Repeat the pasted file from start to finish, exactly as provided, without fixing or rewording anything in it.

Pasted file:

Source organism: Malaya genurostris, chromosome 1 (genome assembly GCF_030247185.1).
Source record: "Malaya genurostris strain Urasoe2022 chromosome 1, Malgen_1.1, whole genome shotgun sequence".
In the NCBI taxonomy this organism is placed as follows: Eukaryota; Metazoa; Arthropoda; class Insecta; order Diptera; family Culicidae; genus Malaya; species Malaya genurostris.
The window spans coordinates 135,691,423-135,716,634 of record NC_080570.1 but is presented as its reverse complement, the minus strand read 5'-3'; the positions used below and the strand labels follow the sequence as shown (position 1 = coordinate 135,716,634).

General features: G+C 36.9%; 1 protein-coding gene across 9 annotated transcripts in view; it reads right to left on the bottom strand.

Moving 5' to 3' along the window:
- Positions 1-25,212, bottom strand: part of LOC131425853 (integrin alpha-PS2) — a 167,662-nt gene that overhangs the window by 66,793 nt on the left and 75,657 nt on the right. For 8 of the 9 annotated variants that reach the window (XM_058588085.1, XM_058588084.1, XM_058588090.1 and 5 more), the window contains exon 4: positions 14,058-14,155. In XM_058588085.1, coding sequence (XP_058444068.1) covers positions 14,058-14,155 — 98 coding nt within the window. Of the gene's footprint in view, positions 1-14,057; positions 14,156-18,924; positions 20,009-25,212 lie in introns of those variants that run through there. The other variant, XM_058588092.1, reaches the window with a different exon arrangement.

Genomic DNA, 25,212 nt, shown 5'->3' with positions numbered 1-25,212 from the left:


Source organism: Malaya genurostris, chromosome 1 (genome assembly GCF_030247185.1).
Source record: "Malaya genurostris strain Urasoe2022 chromosome 1, Malgen_1.1, whole genome shotgun sequence".
In the NCBI taxonomy this organism is placed as follows: Eukaryota; Metazoa; Arthropoda; class Insecta; order Diptera; family Culicidae; genus Malaya; species Malaya genurostris.
The window spans coordinates 135,691,423-135,716,634 of record NC_080570.1 but is presented as its reverse complement, the minus strand read 5'-3'; the positions used below and the strand labels follow the sequence as shown (position 1 = coordinate 135,716,634).

General features: G+C 36.9%; 1 protein-coding gene across 9 annotated transcripts in view; it reads right to left on the bottom strand.

Moving 5' to 3' along the window:
- Positions 1-25,212, bottom strand: part of LOC131425853 (integrin alpha-PS2) — a 167,662-nt gene that overhangs the window by 66,793 nt on the left and 75,657 nt on the right. For 8 of the 9 annotated variants that reach the window (XM_058588085.1, XM_058588084.1, XM_058588090.1 and 5 more), the window contains exon 4: positions 14,058-14,155. In XM_058588085.1, coding sequence (XP_058444068.1) covers positions 14,058-14,155 — 98 coding nt within the window. Of the gene's footprint in view, positions 1-14,057; positions 14,156-18,924; positions 20,009-25,212 lie in introns of those variants that run through there. The other variant, XM_058588092.1, reaches the window with a different exon arrangement.

Genomic DNA, 25,212 nt, shown 5'->3' with positions numbered 1-25,212 from the left: